Drink Review: Black Grouse

November 22, 2020
3 mins read

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A timely innovation from Famous Grouse – this blend is based on peated Islay malts, and promises ‘reassuring smoothness with aromatic, peaty flavours’.

Black Grouse Review: 

Smells of pine, dried grass, vanilla and a touch of sherry. Really nice. A slow burn, with a foretaste of bitter chocolate and a toasty finish. The peat is subtle, however, in this strong-tasting Islay blend.

A true peat lover’s dram: this malt whisky was blended to creatively streamline the classic ingredients of Islay malts, with no added flavourings, to preserve the natural peat flavour.

Heady, with a brisk but subtle smoky, earthy, medicinal taste at first. The burn of the smoke kissingly tickles the tongue of the brave peatophobe. The more that is swallowed, the stronger the reaction, however, and eventually the peat takes over and the flavour begs for release in the form of this mysterious, concoction of liquid nutrients.

The taste is stinky, yet laced with a distinct line in sweetness, and it is easy to understand why this whisky has been so popular with Islay distillers, it really is that great. The aftertaste lingers for a long, long time, and it makes you want to partake in another dram – and then another, and another… And another…

After a superficial massaging with the tongue, the second round is driven by a smooth sweetness and the burn of the smoke gets stronger. The peat finds its way through the celebration of sherry, and the mysterious taste reveals itself to the tongue. The body slips down well and it feels like a perfect summer’s day!

Smooth, sweet, warm, smoky, balanced – the Isle of Islay is in a state of celebration today!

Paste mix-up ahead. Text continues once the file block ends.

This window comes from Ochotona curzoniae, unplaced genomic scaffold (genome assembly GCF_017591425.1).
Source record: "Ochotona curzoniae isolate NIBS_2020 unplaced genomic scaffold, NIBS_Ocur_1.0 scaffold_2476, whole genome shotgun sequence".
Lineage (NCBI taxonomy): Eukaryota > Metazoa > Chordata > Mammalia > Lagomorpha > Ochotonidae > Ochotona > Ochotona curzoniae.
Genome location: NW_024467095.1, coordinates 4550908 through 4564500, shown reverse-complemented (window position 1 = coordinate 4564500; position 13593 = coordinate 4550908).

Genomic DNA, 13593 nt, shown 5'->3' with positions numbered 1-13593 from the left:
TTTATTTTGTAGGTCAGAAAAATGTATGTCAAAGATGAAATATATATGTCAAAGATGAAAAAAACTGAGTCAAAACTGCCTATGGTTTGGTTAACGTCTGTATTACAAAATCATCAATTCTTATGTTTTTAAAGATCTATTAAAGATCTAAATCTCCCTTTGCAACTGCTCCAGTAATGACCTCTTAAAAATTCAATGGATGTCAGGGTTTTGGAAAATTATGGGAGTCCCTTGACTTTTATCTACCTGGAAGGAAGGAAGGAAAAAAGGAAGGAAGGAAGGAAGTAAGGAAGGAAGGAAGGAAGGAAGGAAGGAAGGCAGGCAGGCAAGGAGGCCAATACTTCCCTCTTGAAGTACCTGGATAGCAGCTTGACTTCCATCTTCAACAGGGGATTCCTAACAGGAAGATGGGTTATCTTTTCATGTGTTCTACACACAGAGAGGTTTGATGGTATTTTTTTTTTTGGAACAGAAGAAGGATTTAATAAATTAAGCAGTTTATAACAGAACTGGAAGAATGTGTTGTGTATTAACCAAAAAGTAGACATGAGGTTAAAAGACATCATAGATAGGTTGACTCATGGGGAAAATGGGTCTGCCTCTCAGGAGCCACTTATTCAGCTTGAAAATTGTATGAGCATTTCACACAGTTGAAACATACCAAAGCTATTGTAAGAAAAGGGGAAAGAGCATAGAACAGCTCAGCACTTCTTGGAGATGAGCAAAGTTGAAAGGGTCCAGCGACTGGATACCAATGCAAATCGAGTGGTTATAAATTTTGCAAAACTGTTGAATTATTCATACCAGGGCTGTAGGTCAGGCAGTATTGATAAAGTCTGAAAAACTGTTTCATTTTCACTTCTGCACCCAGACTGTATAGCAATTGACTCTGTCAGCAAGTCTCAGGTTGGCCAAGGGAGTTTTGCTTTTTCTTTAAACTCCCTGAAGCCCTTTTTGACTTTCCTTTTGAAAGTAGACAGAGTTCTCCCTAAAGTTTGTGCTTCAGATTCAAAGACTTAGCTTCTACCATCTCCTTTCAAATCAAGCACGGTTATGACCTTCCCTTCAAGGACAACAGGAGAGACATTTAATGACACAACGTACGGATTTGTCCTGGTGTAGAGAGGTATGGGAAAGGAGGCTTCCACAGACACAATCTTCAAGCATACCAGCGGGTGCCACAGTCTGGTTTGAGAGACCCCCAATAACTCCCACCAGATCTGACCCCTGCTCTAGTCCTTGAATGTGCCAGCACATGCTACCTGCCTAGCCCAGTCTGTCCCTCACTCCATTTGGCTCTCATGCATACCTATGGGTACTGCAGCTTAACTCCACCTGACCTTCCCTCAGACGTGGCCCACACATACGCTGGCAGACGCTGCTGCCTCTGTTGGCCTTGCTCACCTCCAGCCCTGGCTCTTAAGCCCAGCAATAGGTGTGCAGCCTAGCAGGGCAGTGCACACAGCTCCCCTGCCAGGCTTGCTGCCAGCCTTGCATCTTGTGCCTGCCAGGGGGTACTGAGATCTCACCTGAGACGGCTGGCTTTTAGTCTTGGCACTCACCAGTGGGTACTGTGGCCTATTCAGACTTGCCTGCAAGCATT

Black Grouse Review: 

Smells of very faint peat and leaves a slight smokiness on the tongue of the eager taster, while the peat is still very subdued.

Sweet smoky sherry and pleasant, yet not overwhelming, smoke. The taste is smooth, warming and has a kind of caramel sweetness, and the burn of the peat really shines through. It is easy to see why this blend is called ‘Grouse’.

A very nice and easy-going dram, the taste is bold yet subtle, and the intense sweetness really draws you in for the entire drink. The finish lingers for a long time, and it is filled with the welcoming touch of peat.

With an increased intensity in the smoke, “Grouse” is the same character as before, but at a higher level. The aftertaste grows on the tongue, and it is left with a feeling of reward and joy. It could be described as a ‘grouse’ of a very high quality, but it is a very good blend.

Black Grouse Review: 

The nose is nothing special, but the taste is downright peat. This is why it is called ‘Grouse’. The aftertaste is a gentle, smooth, sweet, short smoke that lingers on the tongue. The standard flavor of the Islay blends remains visible throughout, with the Islay flavors taking over a little in the end.

The nose of “Grouse” lacks complexity. The smoky sherry’s subtle sweetness is in full swing. There is a smooth bitterness lurking in the back of the throat and a clear hint of vanilla.

Smoky, sweet, fruity and bitter. The peat is nice, but after taste is a bit disappointing. It is truly a disappointment because this whisky is made from only two ingredients, which is very rare for a whisky and very rare for an Islay. It must be very difficult to make a whisky fully of Islay.

Black Grouse Review: 

Black Grouse in my opinion improves with water: the more you add, the better it gets. It is also a good idea to mix this whisky with something very heavy like cream, or to drink half with water and half with something else, like cracked black pepper.

The goal of the blend is to provide the characteristic smoothness of the peat taste which is not complex. The nose starts with a drying peat, then it smoothly transitions to the sweetness of dried fruits marinated in both peat and sherry. In the end, the sherry carries the dominant taste, with peat as a supporting character.

“Grouse” is a traditional 16 year old peated Islay malt from Seafarers Choice.

A blend of Islay malts was recommended by Bertie Fletcher, who was formerly the Teacher of Blenders at Diageo, and who has since retired to rural Scotland. I do not know what the peat level is

Grouse – Islay country code.

The Best of Aussil styles, and the ultimate for true Islay experience. The unique flavors of classic, natural Islay are usually referred to as ‘peatiness’, but this is something of which deep is not possible to find in a single malt. The flavour is infused with other characteristics of the island than just peat.

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